XO's new capital structure

July 29th, 2008 by · 1 Comment

Well, I went through the exercise of working out XO's new capital structure, as compared with the old one:

Before After Voting Shares Comments
Senior Secured $398M 0 now gone
Senior Note $75M 0 now gone
Class A Pref $250 $250 53M 6%, conv @ $4.62, >50% owned by Icahn
Class B Pref 0 $555 367M 7%, conv @ $1.50, 100% owned by Icahn
Class C Pref 0 $225 150M 9.5%, not conv, 100% owned by Icahn
Cash $133 $440 sufficient to spend on capex
Marketcap @ 0.61 $111 $111 182M >50% owned by Icahn
EV $701 $701

All in all, it looks much better than it did before since the due dates have been pushed out.  But I have to say this has been a lesson in both power and relative perceptions.  If you had asked [minority] XO shareholders if they would have accepted this deal last year when the stock price was at $3 to $4 or even $5, they would have skinned you alive.  Now, after having been at $0.30 with their necks pinned to the gym floor for a while by Icahn, it seems that a $1.50 conversion price seems like a great deal and a relief, and the potential cash return from the NOL usage was an unexpected benefit.

By my calculations, as of today Icahn has over 85% of the voting rights, and if the minority shareholders buy the new preferred stock they are being offered, it is still over 80%.  That percentage being over 80% means he can access the NOLs, which was the unofficial goal of this soap opera. Now perhaps we can move on, but one can't help but wonder how rough this would have been if R2/Amalgamated hadn't made such a public stink.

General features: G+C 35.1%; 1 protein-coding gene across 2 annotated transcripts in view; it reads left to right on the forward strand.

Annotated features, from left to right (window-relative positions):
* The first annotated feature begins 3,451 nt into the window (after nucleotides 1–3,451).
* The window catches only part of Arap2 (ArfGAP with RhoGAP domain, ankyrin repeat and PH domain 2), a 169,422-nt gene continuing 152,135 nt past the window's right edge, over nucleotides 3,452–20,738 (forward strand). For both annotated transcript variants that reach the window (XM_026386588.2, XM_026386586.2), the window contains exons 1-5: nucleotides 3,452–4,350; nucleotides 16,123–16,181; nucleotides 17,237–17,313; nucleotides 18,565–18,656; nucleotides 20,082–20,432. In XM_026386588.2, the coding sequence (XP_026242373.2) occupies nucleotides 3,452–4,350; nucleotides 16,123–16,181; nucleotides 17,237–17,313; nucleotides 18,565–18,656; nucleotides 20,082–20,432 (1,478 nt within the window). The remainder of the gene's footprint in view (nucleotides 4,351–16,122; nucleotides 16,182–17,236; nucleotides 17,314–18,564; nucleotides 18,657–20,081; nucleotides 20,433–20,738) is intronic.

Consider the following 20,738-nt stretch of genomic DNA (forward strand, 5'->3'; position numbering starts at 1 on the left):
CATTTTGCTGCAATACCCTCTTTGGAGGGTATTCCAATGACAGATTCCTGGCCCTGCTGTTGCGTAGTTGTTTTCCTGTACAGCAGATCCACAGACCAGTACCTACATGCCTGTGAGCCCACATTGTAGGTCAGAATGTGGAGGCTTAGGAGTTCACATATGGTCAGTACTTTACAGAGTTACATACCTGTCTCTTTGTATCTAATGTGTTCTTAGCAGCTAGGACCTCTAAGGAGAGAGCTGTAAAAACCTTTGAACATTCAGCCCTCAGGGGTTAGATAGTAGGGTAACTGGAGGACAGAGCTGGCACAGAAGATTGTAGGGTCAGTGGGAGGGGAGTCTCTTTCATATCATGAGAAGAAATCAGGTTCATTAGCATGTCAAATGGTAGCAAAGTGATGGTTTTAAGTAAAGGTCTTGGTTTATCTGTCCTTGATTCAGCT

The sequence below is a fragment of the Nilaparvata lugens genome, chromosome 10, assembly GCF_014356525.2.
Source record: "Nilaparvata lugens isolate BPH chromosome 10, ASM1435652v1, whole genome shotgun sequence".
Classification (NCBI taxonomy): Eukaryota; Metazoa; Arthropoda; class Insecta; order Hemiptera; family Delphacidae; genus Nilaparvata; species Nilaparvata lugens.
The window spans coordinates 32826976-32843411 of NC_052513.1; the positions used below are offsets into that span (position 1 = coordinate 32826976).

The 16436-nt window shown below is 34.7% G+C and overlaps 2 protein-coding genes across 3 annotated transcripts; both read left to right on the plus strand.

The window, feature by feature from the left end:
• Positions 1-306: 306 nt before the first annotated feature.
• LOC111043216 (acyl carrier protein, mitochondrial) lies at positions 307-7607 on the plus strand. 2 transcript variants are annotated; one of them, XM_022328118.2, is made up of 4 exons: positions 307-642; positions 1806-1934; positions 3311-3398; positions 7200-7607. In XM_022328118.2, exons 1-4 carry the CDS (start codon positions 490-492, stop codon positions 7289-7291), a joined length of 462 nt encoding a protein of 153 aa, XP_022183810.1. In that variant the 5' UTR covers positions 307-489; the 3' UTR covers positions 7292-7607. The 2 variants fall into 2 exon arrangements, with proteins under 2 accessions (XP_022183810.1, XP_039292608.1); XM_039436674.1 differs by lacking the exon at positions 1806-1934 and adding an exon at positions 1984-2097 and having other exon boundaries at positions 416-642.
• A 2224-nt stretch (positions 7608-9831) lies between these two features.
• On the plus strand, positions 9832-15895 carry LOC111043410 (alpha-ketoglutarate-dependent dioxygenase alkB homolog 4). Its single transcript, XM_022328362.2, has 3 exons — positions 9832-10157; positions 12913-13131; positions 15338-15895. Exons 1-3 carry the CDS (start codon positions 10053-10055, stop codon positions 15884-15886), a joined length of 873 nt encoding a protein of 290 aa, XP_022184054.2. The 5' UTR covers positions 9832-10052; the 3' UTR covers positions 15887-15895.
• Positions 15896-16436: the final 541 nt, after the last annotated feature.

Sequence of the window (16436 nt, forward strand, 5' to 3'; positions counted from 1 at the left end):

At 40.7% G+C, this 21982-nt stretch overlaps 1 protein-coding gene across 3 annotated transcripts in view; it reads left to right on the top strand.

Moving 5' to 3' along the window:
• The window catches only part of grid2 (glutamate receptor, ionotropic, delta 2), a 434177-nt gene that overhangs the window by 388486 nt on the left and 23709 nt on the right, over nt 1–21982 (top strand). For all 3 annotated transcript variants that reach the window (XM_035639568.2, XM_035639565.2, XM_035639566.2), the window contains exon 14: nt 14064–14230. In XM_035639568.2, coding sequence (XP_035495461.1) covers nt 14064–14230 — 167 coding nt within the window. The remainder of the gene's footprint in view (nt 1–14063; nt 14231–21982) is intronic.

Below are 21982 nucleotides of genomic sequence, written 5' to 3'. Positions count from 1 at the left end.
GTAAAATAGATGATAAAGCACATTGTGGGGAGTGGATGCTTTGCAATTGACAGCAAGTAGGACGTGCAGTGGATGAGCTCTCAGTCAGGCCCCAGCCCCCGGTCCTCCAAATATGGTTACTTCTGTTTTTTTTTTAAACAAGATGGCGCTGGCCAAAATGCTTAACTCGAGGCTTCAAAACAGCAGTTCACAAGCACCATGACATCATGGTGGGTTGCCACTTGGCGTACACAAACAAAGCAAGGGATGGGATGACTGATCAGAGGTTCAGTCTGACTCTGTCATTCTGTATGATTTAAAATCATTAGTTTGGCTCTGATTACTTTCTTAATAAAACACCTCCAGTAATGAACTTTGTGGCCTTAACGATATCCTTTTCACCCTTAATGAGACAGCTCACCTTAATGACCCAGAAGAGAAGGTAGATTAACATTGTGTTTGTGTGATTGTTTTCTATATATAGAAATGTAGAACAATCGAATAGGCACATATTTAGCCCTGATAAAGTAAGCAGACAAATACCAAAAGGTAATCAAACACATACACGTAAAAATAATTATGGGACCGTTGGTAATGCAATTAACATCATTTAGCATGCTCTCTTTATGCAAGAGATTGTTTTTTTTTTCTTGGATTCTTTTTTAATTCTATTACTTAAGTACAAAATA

I am still quite unclear what happens to the arrangement for NOLs with Icahn in the case of a buyout, I don't see an easy way for him to keep them.  Perhaps the return to XO of 30% of the tax savings Icahn generates from the NOLs serves notice that whoever buys XO must also buy out the NOL arrangement.  It is an odd one though, one could construe this arrangement as XO selling its NOLs to its majority shareholder since it can't use them itself, thus deriving a tax benefit that they shouldn't actually be entitled to yet in the universe the rest of us inhabit.  Tax law is wierd.

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Categories: CLEC · Financials · Internet Backbones · Mergers and Acquisitions

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  • Gene Blanchard says:

    A good analysis of some key elements concerning this strange power play by Icahn. If he was looking out for minority shareholders, as he implies by his intrest in ousting underperforming CEO ‘ s, he should start with his own company and get rid of some of the unquakified people. XO Com. stock should be worth more than the current price.

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